The custom of British people filling the car up with alcohol – usually wine – in France and taking it back to the UK on the ferry or via the Channel Tunnel is a popular one. So much so that when a no-deal Brexit loomed, Calais supermarkets were inundated with Brits stocking up on cases of wine and beer while they still could.
But with Brexit day now fast approaching, what will be new rules be for bringing alcohol and cigarettes in to the UK from the EU?
Assuming that the UK exits the EU on January 31st with a deal – which is now looking like the most likely scenario – there then begins a transition period which runs until at least December 31st.
During that period, most things about travel in Europe for British people remain the same, including the rules on what goods you can bring in to the UK from the EU.
Those rules state that you can bring an unlimited amount of wine or tobacco in to the UK from the EU without being required to pay extra duty at the UK border.
However there are some caveats to this.
You must have paid taxes and duties on the goods where you bought them (so dodgy cheap cigarettes bought from unlicenced street vendors would not count)
You must transport the goods yourself
- You must either use them yourself or give them away as a gift. So if for example a family member was getting married in the UK, you would be perfectly entitled to load up your car with wine for the wedding reception, but only if you then gave it to them free of charge. If you made them pay for it that would count as commercial activity and you could find yourself liable for duty (as well as some frosty looks at the reception).
Although there is no limit on the amount of goods that can be brought in, there is a guideline amount above which customs officials are likely to ask you some questions.
The amounts are
- Wine – 90 litres (or 120 standard size bottles)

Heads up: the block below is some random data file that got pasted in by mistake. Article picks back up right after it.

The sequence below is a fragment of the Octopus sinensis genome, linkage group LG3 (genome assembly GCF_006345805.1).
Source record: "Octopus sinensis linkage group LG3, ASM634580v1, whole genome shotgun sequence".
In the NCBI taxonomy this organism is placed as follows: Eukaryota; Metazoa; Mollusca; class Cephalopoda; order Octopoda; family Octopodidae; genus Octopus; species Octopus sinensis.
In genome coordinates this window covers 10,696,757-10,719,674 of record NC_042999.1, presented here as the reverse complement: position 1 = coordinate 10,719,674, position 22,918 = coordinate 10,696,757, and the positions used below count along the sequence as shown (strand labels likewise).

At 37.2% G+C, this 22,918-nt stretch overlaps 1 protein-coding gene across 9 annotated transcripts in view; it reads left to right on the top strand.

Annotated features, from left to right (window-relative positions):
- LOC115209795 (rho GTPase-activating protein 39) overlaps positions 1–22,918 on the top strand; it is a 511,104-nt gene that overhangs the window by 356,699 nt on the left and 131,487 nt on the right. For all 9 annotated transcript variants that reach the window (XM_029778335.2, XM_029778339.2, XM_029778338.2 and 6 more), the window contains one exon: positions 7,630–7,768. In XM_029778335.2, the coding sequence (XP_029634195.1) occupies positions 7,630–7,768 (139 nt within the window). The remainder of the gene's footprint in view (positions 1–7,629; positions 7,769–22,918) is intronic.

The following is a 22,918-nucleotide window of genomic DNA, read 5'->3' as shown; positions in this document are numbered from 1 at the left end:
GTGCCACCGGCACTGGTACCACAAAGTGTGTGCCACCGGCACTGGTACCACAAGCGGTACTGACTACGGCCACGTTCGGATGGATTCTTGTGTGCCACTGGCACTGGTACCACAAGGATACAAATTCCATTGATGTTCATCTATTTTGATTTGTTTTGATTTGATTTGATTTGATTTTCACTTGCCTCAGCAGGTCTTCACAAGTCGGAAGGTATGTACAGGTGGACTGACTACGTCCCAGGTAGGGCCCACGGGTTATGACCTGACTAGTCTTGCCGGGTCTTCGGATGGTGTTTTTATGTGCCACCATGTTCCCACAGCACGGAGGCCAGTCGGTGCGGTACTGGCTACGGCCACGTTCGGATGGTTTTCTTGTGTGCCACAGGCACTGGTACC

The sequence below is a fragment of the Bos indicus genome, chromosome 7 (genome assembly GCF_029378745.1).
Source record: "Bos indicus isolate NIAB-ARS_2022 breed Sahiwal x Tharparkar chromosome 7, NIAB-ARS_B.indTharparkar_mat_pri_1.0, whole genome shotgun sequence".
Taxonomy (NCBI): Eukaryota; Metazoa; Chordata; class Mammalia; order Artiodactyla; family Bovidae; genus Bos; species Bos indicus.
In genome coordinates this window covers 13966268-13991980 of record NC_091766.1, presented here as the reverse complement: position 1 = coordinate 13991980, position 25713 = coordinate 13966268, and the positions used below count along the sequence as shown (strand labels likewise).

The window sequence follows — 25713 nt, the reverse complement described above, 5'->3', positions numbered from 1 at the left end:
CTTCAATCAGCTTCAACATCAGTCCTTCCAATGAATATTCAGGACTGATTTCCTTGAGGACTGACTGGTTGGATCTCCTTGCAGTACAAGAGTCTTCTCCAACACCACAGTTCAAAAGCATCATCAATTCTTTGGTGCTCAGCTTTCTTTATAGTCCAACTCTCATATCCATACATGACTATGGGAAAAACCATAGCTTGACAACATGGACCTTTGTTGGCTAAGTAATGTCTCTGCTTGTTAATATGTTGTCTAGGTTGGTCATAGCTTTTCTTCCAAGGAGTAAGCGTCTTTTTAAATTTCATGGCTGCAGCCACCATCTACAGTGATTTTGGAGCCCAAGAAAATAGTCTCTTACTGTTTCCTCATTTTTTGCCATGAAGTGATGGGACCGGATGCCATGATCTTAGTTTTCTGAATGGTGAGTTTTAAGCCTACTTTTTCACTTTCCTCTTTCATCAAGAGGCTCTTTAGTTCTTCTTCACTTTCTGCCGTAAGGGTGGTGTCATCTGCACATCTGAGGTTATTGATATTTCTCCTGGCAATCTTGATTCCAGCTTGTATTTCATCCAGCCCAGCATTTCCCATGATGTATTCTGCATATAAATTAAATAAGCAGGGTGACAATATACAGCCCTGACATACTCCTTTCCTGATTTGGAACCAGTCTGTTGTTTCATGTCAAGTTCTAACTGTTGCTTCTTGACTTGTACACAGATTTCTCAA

- Spirits – 10 litres
- Fortified wine – 20 litres
- Beer – 110 litres (or 193 pints)
- Cigarettes – 800
Among the questions you are likely to be asked are what you have bought, how you paid for it, what you intend to use them for and how much you normally smoke and drink.
And just in case you want to do the trip the other way round – importing Boddingtons beer and Kentish wine in to France – check out the rules for bringing alcohol in to France.
After the end of the transition period
At present the transition period lasts until December 31st 2020, although it is possible that could be extended as it gives just 11 months for the UK and EU to agree on a trade deal, as well as sort out multiple details about the rules going forward on issues including residency application process, the rules for UK citizens moving to the EU and ongoing visa arrangements.
If the transition period is extended, the rules stay the same until the new end date, but if not they will change from January 1st, 2021.
One of the things that would need to be agreed during the transition period is whether to keep the current system for bringing in goods or go back to the old arrangement of 'duty free' shops but limits on the amount of goods that can be taken between countries.
That depends on how closely the UK wants to remain aligned to EU rules around the single market, which has important implications for trade after the end of the transition period.
So the short answer is that at present, we don't know.
Check out The Local's Preparing for Brexit section for more detail and updates as we get them on issues including residency, travel, healthcare and driving in France. If you have questions, please send them to us here and we will do our best to answer them.